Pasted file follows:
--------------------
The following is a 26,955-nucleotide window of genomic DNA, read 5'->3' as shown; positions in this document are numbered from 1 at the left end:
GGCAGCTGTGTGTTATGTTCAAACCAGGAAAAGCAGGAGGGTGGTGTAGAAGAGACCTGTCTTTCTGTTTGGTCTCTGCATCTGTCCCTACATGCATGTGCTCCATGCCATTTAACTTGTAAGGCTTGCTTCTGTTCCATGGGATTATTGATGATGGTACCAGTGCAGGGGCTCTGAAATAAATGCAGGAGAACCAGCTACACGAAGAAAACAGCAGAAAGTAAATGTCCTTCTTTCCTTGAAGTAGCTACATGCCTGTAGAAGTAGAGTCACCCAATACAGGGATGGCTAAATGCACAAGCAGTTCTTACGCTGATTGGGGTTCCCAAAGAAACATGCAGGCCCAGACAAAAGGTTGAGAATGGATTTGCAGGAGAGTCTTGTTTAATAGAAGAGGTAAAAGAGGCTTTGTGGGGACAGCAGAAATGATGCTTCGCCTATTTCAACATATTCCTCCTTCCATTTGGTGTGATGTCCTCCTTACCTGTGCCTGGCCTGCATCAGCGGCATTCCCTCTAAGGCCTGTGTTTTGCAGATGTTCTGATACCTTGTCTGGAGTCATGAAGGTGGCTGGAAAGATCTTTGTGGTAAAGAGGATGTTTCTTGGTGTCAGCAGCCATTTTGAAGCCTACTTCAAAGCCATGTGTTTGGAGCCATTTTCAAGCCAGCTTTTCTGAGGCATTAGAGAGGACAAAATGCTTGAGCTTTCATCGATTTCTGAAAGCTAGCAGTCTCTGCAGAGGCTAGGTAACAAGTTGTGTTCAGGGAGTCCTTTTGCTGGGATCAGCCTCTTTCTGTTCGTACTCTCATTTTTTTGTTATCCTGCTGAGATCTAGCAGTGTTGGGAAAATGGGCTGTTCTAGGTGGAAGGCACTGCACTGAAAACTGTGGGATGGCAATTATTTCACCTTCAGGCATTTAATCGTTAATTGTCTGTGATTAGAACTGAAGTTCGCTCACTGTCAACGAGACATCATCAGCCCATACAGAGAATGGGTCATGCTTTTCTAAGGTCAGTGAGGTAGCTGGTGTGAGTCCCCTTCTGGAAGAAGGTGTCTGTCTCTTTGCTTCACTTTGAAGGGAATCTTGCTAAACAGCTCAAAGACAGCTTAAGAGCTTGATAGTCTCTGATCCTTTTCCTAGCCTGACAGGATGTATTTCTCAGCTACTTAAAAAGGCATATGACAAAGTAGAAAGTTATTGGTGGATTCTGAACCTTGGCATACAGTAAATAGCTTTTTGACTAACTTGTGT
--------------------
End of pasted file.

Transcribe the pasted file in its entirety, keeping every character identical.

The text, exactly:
The following is a 26,955-nucleotide window of genomic DNA, read 5'->3' as shown; positions in this document are numbered from 1 at the left end:
GGCAGCTGTGTGTTATGTTCAAACCAGGAAAAGCAGGAGGGTGGTGTAGAAGAGACCTGTCTTTCTGTTTGGTCTCTGCATCTGTCCCTACATGCATGTGCTCCATGCCATTTAACTTGTAAGGCTTGCTTCTGTTCCATGGGATTATTGATGATGGTACCAGTGCAGGGGCTCTGAAATAAATGCAGGAGAACCAGCTACACGAAGAAAACAGCAGAAAGTAAATGTCCTTCTTTCCTTGAAGTAGCTACATGCCTGTAGAAGTAGAGTCACCCAATACAGGGATGGCTAAATGCACAAGCAGTTCTTACGCTGATTGGGGTTCCCAAAGAAACATGCAGGCCCAGACAAAAGGTTGAGAATGGATTTGCAGGAGAGTCTTGTTTAATAGAAGAGGTAAAAGAGGCTTTGTGGGGACAGCAGAAATGATGCTTCGCCTATTTCAACATATTCCTCCTTCCATTTGGTGTGATGTCCTCCTTACCTGTGCCTGGCCTGCATCAGCGGCATTCCCTCTAAGGCCTGTGTTTTGCAGATGTTCTGATACCTTGTCTGGAGTCATGAAGGTGGCTGGAAAGATCTTTGTGGTAAAGAGGATGTTTCTTGGTGTCAGCAGCCATTTTGAAGCCTACTTCAAAGCCATGTGTTTGGAGCCATTTTCAAGCCAGCTTTTCTGAGGCATTAGAGAGGACAAAATGCTTGAGCTTTCATCGATTTCTGAAAGCTAGCAGTCTCTGCAGAGGCTAGGTAACAAGTTGTGTTCAGGGAGTCCTTTTGCTGGGATCAGCCTCTTTCTGTTCGTACTCTCATTTTTTTGTTATCCTGCTGAGATCTAGCAGTGTTGGGAAAATGGGCTGTTCTAGGTGGAAGGCACTGCACTGAAAACTGTGGGATGGCAATTATTTCACCTTCAGGCATTTAATCGTTAATTGTCTGTGATTAGAACTGAAGTTCGCTCACTGTCAACGAGACATCATCAGCCCATACAGAGAATGGGTCATGCTTTTCTAAGGTCAGTGAGGTAGCTGGTGTGAGTCCCCTTCTGGAAGAAGGTGTCTGTCTCTTTGCTTCACTTTGAAGGGAATCTTGCTAAACAGCTCAAAGACAGCTTAAGAGCTTGATAGTCTCTGATCCTTTTCCTAGCCTGACAGGATGTATTTCTCAGCTACTTAAAAAGGCATATGACAAAGTAGAAAGTTATTGGTGGATTCTGAACCTTGGCATACAGTAAATAGCTTTTTGACTAACTTGTGT